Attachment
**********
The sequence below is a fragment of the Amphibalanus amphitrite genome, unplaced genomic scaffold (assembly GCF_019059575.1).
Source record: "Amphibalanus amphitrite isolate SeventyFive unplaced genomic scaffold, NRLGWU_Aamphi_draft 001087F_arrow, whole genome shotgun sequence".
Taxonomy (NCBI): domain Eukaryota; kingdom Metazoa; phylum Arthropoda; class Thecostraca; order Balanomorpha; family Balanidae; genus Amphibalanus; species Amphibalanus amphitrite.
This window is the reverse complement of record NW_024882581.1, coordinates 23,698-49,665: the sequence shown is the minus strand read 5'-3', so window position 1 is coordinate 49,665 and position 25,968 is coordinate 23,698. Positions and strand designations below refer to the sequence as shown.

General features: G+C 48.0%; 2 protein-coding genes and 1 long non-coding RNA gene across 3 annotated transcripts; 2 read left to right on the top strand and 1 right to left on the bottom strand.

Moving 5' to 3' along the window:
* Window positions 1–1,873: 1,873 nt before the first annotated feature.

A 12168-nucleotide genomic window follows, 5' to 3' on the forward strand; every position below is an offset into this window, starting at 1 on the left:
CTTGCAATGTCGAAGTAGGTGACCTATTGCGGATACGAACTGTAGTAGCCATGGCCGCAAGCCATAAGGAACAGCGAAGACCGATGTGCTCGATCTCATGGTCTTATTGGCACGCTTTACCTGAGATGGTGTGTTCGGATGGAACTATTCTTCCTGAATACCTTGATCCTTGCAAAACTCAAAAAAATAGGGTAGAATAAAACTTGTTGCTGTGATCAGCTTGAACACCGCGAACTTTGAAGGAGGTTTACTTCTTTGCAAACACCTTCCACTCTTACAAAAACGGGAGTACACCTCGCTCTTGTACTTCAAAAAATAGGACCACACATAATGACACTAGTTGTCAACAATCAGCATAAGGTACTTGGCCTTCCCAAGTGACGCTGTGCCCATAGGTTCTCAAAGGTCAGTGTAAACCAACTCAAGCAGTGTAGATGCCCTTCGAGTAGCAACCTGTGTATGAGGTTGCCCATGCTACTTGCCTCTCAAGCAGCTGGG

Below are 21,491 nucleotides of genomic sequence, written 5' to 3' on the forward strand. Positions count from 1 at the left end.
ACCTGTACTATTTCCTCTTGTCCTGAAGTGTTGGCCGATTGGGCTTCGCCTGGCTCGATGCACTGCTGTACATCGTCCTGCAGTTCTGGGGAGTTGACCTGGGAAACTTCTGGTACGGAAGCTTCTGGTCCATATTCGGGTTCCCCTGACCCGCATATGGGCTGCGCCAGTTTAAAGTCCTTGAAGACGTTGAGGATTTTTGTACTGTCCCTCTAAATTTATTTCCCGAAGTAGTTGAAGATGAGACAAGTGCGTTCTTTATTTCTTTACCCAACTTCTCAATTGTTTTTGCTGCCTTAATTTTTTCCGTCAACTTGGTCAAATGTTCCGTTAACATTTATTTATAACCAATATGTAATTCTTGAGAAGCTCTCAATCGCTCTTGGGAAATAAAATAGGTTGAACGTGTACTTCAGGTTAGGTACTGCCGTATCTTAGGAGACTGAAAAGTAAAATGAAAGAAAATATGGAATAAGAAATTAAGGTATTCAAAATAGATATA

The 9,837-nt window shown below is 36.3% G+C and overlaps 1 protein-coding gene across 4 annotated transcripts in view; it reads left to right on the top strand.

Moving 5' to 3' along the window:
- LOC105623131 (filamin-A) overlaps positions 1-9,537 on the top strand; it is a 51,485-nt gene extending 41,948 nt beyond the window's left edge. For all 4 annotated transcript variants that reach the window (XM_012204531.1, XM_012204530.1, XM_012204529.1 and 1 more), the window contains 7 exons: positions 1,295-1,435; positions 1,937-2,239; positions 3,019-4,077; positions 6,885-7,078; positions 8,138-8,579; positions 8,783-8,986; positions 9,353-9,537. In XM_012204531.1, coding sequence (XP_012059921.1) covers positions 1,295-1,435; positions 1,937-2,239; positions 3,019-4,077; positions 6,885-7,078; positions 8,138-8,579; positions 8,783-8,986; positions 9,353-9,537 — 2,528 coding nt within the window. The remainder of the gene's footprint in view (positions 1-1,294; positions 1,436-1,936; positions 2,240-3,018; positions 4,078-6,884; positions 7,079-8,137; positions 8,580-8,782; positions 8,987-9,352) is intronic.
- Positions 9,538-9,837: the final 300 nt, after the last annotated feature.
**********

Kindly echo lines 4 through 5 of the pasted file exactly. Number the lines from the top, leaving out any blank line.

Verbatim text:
This window is the reverse complement of record NW_024882581.1, coordinates 23,698-49,665: the sequence shown is the minus strand read 5'-3', so window position 1 is coordinate 49,665 and position 25,968 is coordinate 23,698. Positions and strand designations below refer to the sequence as shown.

General features: G+C 48.0%; 2 protein-coding genes and 1 long non-coding RNA gene across 3 annotated transcripts; 2 read left to right on the top strand and 1 right to left on the bottom strand.